James Anderson’s career a tribute to rhythm, swing and a little bit of magic - Hindustan Times

James Anderson’s career a tribute to rhythm, swing and a little bit of magic

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Jul 10, 2024 01:36 PM IST

Still mentally and physically in shape, 41-year-old Anderson to accept retirement after playing his 188th and final Test against the West Indies at the Lord’s

Where were you when James Anderson got the ball to hoop in to Michael Clarke from nowhere, kissing the top of his off stumps at Lord’s in 2015? When he made VVS Laxman almost keel over half a second after sending his off stump cartwheeling at Oval in 2011? When he was out-reversing Zaheer Khan on a scuffed up Eden Gardens pitch under lights in 2012? Last chance to watch him. Lord’s, Wednesday, wherever you are.

England's James Anderson poses for a team group photo ahead of the Test series Action Images via Reuters/Peter Cziborra (Action Images via Reuters)
England's James Anderson poses for a team group photo ahead of the Test series Action Images via Reuters/Peter Cziborra (Action Images via Reuters)

No fast bowler has played more Tests than Anderson, or taken more wickets than him. The cricket ball was his ally, weaponising the pitch and overhead conditions to seam in and out of the batters’ channel of comfort, inducing them into unforced errors. Virat Kohli remembers. Also Cheteshwar Pujara, his most frequent Test victim.

At one point of time, it looked as if retirement wasn’t an inevitability for him. If Chris Gayle could do it for the West Indies at 42, Anderson could well afford to look 41 in the eye and brush it off as a mere number. It wasn’t to be though. Enough is enough, England have reluctantly accepted. Anderson is mortal, he has to retire.

The mind, expectedly, isn’t ready to accept the truth. “I still feel as fit as I ever have, like I’m bowling as well as I ever have,” Anderson has said. “My record has got much better since turning 35. I still think I could do a job. But at the same time, I understand that it has to end at some point, and I completely accept—completely understand—their reasoning behind it.”

That comment alone should prompt the question as to why Anderson is being forced into retirement and mentorship of the England team throughout this summer when he is still physically—and clearly mentally—ready to lead their bowling.

And it might seem urgent to drive home this thought because we now finally know where Anderson’s career curve is set to end. Truth be told though, the reason Anderson still feels up for it is exactly what has worked for him so long, more than nine years after he had played his final ODI—England’s rest and rotation policy.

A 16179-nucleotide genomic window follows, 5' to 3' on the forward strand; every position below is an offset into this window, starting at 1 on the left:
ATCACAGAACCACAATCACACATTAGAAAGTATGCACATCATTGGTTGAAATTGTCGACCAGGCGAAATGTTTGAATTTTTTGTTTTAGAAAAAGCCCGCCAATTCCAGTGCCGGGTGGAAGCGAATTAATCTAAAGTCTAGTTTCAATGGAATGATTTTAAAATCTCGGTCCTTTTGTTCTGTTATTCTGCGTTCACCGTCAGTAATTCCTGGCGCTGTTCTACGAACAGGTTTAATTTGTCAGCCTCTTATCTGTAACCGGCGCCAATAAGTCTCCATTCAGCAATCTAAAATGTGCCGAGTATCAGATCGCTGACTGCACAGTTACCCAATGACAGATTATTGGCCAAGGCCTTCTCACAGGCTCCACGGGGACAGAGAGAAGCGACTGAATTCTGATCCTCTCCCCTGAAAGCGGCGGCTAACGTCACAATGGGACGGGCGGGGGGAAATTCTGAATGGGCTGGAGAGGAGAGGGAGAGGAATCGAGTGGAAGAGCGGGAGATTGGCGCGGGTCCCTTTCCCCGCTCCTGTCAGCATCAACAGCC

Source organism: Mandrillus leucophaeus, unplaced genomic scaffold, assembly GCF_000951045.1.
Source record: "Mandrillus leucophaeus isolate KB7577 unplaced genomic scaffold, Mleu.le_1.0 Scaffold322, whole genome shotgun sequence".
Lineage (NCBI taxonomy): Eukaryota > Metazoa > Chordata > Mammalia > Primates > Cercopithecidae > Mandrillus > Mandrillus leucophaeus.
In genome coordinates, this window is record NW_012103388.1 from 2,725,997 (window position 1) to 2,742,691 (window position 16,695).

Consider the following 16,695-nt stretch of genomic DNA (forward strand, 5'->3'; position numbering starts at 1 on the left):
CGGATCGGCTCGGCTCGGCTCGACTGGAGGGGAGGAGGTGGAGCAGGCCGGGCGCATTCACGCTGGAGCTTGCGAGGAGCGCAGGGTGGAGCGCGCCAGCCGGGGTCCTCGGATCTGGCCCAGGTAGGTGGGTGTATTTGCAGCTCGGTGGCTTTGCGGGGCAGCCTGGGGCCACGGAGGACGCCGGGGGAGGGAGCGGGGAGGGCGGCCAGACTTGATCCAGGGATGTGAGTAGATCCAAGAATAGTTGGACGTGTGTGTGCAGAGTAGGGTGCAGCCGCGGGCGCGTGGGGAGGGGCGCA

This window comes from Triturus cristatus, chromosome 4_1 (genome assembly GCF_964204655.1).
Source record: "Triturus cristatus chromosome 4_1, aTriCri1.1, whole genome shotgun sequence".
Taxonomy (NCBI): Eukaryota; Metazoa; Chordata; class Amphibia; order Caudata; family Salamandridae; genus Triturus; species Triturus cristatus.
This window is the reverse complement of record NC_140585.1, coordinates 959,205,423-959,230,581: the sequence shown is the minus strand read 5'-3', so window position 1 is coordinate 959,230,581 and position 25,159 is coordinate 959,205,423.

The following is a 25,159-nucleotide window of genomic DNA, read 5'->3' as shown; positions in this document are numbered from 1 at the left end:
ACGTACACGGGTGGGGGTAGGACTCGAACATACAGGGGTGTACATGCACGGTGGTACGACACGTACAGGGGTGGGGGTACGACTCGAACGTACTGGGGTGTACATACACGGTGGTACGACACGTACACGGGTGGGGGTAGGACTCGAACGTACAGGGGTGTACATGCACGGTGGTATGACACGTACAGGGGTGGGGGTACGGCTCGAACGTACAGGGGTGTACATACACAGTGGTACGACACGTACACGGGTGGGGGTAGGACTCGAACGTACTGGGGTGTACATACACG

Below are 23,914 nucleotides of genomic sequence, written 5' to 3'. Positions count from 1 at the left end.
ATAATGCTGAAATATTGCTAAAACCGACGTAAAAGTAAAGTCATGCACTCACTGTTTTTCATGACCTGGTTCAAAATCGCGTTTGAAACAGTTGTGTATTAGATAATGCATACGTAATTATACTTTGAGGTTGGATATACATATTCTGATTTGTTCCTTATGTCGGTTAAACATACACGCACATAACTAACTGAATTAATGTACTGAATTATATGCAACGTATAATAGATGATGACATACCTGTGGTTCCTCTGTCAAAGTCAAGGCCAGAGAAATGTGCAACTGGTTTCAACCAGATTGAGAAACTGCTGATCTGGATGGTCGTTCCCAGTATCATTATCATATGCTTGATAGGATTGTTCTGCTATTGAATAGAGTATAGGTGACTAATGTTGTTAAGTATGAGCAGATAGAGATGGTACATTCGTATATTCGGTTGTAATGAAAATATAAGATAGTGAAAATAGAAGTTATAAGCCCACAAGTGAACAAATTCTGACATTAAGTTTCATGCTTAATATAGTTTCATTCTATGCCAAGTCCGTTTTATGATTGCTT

You will find it in the lexicon of every cricket team now. But when national selector Ed Smith came up with the idea after the 2019 World Cup and coach David Silverwood implemented it in toto, ‘rotation policy’ had a few takers. Stuart Broad was livid, partly because of the sketchy communication from the management and mostly because he couldn’t fathom being dropped from the first Test of a series when he was fit and gunning.

Anderson too has copped an unfair share of the policy. Taking five wickets in the opening Test win against India in Chennai during the 2021 tour, Anderson had every reason to feel a bit begrudged about his forced rest in the very next Test.

But he was also ready to look at the bigger picture of being a constant threat to India throughout a long tour, considering he had missed most of the Ashes in 2019 and two Tests in South Africa at the start of 2020 due to injury. Much has been written about his fitness and appetite to learn but it’s this nuanced comprehension of the rest and rotation policy that has allowed Anderson play Test cricket for so long after retiring from white-ball formats.

Interesting pick of venues too. Out of 187 Tests, Anderson has played 105 at home, 28 of them at Lord’s—where he had made his debut in 2003—taking 119 wickets that works out to roughly a seventh of his career haul of 700. But it can’t put to shade what Anderson has achieved in Asia—92 wickets in 32 Tests at an average of 27.51—too.

Eden Gardens, 2012, perhaps saw Anderson at his craftiest, hiding the shine till the very last point of release a la Zaheer Khan. Ten years later in Rawalpindi, and nothing seemed to change as he engineered a win for the ages on a dead pitch with a four-wicket haul. All roads lead to Lord’s again though, for the final time. Waiting at the top of the mark, from the Pavilion End, is James Anderson.

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